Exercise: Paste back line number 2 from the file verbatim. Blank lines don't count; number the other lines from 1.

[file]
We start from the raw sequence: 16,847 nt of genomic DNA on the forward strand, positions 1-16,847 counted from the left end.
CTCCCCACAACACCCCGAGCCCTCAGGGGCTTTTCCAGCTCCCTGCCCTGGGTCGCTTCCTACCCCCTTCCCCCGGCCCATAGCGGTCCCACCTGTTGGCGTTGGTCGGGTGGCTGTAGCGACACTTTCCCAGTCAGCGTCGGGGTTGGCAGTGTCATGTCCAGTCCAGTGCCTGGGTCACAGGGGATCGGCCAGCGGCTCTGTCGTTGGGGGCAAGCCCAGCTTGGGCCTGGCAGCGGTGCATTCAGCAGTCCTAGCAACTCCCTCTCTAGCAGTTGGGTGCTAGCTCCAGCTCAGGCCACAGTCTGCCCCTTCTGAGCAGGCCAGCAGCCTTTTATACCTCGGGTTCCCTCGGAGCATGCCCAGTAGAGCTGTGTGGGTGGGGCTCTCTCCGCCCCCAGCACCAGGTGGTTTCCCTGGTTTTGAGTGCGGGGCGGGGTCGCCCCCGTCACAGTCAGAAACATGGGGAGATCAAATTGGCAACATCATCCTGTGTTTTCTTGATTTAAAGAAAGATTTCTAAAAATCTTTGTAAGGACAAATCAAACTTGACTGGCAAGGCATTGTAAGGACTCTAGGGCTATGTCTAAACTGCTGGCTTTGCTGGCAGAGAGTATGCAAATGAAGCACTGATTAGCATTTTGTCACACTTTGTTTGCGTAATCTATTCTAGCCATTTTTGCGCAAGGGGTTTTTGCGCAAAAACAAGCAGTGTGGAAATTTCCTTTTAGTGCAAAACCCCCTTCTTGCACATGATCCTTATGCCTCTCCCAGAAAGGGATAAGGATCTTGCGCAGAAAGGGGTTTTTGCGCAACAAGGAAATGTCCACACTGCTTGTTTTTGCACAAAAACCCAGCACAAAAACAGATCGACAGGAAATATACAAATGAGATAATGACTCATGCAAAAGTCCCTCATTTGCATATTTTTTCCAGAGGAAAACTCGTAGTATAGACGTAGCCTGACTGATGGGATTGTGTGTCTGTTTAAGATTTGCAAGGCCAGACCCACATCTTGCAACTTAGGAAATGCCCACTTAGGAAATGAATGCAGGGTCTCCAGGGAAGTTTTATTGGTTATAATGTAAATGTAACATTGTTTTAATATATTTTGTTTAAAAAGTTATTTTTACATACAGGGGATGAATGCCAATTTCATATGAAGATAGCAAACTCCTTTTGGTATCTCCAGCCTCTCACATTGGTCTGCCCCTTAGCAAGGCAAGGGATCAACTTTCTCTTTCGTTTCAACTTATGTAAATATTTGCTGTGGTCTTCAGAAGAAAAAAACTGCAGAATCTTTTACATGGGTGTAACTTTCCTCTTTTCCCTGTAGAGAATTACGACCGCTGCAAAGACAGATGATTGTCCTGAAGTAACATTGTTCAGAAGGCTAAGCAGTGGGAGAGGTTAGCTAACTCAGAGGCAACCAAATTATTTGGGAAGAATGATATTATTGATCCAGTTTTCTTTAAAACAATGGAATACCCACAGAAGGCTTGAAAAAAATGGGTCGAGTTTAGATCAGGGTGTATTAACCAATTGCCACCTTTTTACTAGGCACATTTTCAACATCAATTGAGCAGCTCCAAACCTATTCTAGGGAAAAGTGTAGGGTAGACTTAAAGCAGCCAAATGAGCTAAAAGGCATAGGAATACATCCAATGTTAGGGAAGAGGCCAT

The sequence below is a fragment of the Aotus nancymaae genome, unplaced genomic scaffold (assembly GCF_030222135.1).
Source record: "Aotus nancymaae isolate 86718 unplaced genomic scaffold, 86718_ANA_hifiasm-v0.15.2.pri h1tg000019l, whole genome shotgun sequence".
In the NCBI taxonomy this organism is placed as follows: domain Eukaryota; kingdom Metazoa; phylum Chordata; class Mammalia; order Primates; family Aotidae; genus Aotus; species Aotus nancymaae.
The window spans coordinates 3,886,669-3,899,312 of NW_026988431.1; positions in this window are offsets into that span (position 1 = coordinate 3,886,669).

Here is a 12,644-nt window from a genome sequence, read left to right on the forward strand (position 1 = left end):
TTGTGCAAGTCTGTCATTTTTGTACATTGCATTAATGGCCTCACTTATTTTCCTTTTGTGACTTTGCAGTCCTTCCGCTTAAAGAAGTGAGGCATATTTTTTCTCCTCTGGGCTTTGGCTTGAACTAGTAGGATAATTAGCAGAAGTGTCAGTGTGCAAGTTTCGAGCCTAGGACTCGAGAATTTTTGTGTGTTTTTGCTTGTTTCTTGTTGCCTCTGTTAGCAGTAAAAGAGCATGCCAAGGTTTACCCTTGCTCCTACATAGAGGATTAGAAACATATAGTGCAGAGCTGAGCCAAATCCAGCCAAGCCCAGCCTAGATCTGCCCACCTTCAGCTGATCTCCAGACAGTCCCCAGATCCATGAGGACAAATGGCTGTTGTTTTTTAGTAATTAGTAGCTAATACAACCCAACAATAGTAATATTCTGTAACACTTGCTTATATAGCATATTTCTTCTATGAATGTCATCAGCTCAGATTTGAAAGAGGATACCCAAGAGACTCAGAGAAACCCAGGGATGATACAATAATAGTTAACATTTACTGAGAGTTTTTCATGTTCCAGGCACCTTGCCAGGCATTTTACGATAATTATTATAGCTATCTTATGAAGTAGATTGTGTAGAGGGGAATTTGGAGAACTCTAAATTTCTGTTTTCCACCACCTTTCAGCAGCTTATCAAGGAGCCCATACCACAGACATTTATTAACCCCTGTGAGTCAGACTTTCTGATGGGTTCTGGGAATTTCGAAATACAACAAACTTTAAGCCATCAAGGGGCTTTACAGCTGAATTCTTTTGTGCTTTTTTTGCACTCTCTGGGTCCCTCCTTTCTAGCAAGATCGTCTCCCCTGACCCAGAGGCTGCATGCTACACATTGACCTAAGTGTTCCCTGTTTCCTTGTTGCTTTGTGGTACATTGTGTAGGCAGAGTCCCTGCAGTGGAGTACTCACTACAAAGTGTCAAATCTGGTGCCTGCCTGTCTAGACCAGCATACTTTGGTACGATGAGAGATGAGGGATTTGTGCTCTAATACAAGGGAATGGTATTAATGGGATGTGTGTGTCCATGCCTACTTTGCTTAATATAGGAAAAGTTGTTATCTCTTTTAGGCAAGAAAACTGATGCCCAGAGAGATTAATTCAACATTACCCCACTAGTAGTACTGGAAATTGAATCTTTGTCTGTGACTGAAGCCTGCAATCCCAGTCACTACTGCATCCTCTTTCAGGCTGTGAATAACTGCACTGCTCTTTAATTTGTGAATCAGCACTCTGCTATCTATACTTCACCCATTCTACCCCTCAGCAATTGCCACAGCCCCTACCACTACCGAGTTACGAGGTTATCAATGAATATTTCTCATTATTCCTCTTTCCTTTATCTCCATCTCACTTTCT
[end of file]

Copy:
CTCCCCACAACACCCCGAGCCCTCAGGGGCTTTTCCAGCTCCCTGCCCTGGGTCGCTTCCTACCCCCTTCCCCCGGCCCATAGCGGTCCCACCTGTTGGCGTTGGTCGGGTGGCTGTAGCGACACTTTCCCAGTCAGCGTCGGGGTTGGCAGTGTCATGTCCAGTCCAGTGCCTGGGTCACAGGGGATCGGCCAGCGGCTCTGTCGTTGGGGGCAAGCCCAGCTTGGGCCTGGCAGCGGTGCATTCAGCAGTCCTAGCAACTCCCTCTCTAGCAGTTGGGTGCTAGCTCCAGCTCAGGCCACAGTCTGCCCCTTCTGAGCAGGCCAGCAGCCTTTTATACCTCGGGTTCCCTCGGAGCATGCCCAGTAGAGCTGTGTGGGTGGGGCTCTCTCCGCCCCCAGCACCAGGTGGTTTCCCTGGTTTTGAGTGCGGGGCGGGGTCGCCCCCGTCACAGTCAGAAACATGGGGAGATCAAATTGGCAACATCATCCTGTGTTTTCTTGATTTAAAGAAAGATTTCTAAAAATCTTTGTAAGGACAAATCAAACTTGACTGGCAAGGCATTGTAAGGACTCTAGGGCTATGTCTAAACTGCTGGCTTTGCTGGCAGAGAGTATGCAAATGAAGCACTGATTAGCATTTTGTCACACTTTGTTTGCGTAATCTATTCTAGCCATTTTTGCGCAAGGGGTTTTTGCGCAAAAACAAGCAGTGTGGAAATTTCCTTTTAGTGCAAAACCCCCTTCTTGCACATGATCCTTATGCCTCTCCCAGAAAGGGATAAGGATCTTGCGCAGAAAGGGGTTTTTGCGCAACAAGGAAATGTCCACACTGCTTGTTTTTGCACAAAAACCCAGCACAAAAACAGATCGACAGGAAATATACAAATGAGATAATGACTCATGCAAAAGTCCCTCATTTGCATATTTTTTCCAGAGGAAAACTCGTAGTATAGACGTAGCCTGACTGATGGGATTGTGTGTCTGTTTAAGATTTGCAAGGCCAGACCCACATCTTGCAACTTAGGAAATGCCCACTTAGGAAATGAATGCAGGGTCTCCAGGGAAGTTTTATTGGTTATAATGTAAATGTAACATTGTTTTAATATATTTTGTTTAAAAAGTTATTTTTACATACAGGGGATGAATGCCAATTTCATATGAAGATAGCAAACTCCTTTTGGTATCTCCAGCCTCTCACATTGGTCTGCCCCTTAGCAAGGCAAGGGATCAACTTTCTCTTTCGTTTCAACTTATGTAAATATTTGCTGTGGTCTTCAGAAGAAAAAAACTGCAGAATCTTTTACATGGGTGTAACTTTCCTCTTTTCCCTGTAGAGAATTACGACCGCTGCAAAGACAGATGATTGTCCTGAAGTAACATTGTTCAGAAGGCTAAGCAGTGGGAGAGGTTAGCTAACTCAGAGGCAACCAAATTATTTGGGAAGAATGATATTATTGATCCAGTTTTCTTTAAAACAATGGAATACCCACAGAAGGCTTGAAAAAAATGGGTCGAGTTTAGATCAGGGTGTATTAACCAATTGCCACCTTTTTACTAGGCACATTTTCAACATCAATTGAGCAGCTCCAAACCTATTCTAGGGAAAAGTGTAGGGTAGACTTAAAGCAGCCAAATGAGCTAAAAGGCATAGGAATACATCCAATGTTAGGGAAGAGGCCAT